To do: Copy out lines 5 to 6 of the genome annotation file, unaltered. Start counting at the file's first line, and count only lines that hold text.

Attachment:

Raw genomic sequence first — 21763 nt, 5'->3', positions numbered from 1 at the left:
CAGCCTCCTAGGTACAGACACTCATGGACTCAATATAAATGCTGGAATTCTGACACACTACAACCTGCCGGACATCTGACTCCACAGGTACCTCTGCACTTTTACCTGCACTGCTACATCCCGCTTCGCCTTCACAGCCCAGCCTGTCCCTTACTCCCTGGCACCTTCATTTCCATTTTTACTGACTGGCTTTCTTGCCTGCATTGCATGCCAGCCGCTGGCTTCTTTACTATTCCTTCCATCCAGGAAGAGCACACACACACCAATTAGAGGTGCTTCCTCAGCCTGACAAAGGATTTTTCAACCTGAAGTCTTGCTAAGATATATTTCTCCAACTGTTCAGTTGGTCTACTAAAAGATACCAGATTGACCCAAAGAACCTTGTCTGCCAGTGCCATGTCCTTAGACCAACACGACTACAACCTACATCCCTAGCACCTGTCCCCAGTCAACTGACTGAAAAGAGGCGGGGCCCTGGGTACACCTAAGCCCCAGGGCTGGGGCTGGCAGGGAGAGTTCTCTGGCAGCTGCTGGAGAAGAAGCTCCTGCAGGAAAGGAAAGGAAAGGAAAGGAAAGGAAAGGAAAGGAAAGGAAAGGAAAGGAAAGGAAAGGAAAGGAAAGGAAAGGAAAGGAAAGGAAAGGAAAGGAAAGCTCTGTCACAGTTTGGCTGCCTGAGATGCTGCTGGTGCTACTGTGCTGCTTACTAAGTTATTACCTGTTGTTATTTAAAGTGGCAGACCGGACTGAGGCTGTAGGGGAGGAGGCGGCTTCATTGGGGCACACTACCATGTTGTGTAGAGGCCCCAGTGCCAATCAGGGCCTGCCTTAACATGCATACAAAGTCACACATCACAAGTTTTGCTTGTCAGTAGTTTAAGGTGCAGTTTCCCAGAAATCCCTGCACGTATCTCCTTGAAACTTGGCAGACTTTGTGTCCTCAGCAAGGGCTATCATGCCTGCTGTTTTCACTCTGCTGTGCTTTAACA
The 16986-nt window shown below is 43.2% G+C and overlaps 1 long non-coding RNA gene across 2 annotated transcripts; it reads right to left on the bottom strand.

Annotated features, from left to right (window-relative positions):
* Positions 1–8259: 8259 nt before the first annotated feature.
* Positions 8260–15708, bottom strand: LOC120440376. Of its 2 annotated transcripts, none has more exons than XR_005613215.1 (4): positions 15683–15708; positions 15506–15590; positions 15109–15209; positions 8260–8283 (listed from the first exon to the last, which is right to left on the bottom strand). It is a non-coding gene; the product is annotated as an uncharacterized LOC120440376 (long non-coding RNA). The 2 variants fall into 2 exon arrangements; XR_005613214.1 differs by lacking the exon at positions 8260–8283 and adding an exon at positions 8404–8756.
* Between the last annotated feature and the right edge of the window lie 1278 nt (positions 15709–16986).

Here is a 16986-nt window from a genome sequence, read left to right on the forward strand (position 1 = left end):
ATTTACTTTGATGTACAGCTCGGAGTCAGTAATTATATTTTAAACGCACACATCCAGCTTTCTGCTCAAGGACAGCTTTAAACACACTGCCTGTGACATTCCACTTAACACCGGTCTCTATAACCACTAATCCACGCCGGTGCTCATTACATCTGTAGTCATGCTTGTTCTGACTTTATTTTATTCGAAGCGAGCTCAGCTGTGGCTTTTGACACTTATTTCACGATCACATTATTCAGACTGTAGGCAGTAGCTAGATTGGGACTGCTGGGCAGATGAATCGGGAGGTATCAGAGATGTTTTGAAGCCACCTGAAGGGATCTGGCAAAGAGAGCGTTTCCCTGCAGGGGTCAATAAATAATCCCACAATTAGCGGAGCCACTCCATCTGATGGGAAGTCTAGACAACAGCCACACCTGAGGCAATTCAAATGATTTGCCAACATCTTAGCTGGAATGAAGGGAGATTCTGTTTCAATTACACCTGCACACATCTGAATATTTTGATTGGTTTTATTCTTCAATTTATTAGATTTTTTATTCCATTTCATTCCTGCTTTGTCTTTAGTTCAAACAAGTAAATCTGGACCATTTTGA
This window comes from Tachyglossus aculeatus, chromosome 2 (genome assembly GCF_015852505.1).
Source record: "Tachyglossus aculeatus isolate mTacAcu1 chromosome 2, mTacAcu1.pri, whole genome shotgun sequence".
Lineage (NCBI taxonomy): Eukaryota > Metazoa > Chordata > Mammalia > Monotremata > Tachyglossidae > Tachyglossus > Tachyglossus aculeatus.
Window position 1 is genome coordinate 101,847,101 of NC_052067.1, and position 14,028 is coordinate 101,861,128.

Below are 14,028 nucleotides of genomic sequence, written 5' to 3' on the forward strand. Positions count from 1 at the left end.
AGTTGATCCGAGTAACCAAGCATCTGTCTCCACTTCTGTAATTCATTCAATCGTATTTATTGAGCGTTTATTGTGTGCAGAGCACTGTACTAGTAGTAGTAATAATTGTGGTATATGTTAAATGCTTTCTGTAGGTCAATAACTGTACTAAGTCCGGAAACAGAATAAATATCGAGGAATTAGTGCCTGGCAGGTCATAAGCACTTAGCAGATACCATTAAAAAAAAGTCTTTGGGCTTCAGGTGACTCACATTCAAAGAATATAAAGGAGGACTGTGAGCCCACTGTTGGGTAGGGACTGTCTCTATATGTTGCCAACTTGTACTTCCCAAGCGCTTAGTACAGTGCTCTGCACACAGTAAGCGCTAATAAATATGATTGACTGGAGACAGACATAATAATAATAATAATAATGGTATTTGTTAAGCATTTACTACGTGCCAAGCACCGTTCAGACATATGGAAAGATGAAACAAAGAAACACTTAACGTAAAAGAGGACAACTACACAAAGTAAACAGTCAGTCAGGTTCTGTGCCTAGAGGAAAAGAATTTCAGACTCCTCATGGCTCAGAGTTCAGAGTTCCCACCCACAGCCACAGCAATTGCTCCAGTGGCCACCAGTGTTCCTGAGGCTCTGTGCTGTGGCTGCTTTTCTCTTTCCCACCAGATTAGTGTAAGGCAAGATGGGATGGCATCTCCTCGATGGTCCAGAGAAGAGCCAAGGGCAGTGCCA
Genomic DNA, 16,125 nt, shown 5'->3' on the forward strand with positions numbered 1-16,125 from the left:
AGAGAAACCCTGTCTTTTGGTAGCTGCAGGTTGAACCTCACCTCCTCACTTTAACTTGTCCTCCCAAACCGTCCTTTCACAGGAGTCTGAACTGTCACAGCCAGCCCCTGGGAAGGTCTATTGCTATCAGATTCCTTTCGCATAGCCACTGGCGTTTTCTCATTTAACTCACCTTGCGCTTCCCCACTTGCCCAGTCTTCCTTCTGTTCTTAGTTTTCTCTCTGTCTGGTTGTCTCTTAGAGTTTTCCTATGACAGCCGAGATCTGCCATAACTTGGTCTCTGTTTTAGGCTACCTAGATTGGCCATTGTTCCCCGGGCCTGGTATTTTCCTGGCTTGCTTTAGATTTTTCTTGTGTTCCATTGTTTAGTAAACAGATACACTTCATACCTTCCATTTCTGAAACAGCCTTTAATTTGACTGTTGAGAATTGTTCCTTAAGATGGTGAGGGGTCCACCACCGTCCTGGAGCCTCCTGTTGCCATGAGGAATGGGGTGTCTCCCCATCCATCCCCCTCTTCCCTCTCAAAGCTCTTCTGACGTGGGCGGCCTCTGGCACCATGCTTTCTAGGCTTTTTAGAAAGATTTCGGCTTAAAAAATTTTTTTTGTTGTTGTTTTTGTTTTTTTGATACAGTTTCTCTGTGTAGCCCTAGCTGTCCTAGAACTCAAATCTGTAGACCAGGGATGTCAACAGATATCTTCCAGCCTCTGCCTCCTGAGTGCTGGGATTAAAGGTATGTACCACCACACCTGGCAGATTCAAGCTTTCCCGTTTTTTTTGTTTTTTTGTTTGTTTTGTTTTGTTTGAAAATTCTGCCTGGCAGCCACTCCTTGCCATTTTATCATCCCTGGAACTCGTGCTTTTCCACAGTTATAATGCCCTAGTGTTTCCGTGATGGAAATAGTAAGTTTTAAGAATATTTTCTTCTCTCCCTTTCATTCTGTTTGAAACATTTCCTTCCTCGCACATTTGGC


* Positions 1–8259: 8259 nt before the first annotated feature.
* Positions 8260–15708, bottom strand: LOC120440376. Of its 2 annotated transcripts, none has more exons than XR_005613215.1 (4): positions 15683–15708; positions 15506–15590; positions 15109–15209; positions 8260–8283 (listed from the first exon to the last, which is right to left on the bottom strand). It is a non-coding gene; the product is annotated as an uncharacterized LOC120440376 (long non-coding RNA). The 2 variants fall into 2 exon arrangements; XR_005613214.1 differs by lacking the exon at positions 8260–8283 and adding an exon at positions 8404–8756.